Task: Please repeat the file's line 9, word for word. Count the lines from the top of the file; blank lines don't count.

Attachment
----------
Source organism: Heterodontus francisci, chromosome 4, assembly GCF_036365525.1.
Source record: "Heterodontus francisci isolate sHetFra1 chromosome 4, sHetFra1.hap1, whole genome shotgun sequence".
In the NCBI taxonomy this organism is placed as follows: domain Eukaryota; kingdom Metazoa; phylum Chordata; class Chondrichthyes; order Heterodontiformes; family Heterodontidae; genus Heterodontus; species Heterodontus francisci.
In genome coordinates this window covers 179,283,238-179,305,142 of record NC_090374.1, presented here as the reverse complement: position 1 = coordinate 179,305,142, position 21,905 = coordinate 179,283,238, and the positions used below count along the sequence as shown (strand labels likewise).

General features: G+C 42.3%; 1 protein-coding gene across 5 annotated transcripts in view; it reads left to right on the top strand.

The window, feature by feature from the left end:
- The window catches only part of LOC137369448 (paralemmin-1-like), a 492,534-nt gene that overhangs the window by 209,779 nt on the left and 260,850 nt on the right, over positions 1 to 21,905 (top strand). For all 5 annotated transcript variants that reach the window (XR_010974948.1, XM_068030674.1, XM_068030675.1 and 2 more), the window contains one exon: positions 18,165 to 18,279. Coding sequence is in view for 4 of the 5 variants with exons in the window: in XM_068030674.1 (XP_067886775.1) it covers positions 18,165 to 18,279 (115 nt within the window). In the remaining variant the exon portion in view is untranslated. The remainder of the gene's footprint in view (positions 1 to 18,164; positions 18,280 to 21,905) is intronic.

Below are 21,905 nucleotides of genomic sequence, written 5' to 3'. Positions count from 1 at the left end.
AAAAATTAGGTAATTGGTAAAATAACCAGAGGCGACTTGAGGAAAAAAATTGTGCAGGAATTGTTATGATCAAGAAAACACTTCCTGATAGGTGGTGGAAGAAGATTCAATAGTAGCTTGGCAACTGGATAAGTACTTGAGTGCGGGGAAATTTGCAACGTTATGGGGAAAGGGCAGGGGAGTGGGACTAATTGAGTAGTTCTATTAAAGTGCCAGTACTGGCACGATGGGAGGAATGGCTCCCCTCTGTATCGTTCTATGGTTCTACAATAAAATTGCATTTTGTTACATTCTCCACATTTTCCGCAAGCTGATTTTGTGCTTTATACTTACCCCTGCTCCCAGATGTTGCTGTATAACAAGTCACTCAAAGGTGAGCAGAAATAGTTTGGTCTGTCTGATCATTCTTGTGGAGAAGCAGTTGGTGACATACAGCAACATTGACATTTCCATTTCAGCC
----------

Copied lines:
AAAAATTAGGTAATTGGTAAAATAACCAGAGGCGACTTGAGGAAAAAAATTGTGCAGGAATTGTTATGATCAAGAAAACACTTCCTGATAGGTGGTGGAAGAAGATTCAATAGTAGCTTGGCAACTGGATAAGTACTTGAGTGCGGGGAAATTTGCAACGTTATGGGGAAAGGGCAGGGGAGTGGGACTAATTGAGTAGTTCTATTAAAGTGCCAGTACTGGCACGATGGGAGGAATGGCTCCCCTCTGTATCGTTCTATGGTTCTACAATAAAATTGCATTTTGTTACATTCTCCACATTTTCCGCAAGCTGATTTTGTGCTTTATACTTACCCCTGCTCCCAGATGTTGCTGTATAACAAGTCACTCAAAGGTGAGCAGAAATAGTTTGGTCTGTCTGATCATTCTTGTGGAGAAGCAGTTGGTGACATACAGCAACATTGACATTTCCATTTCAGCC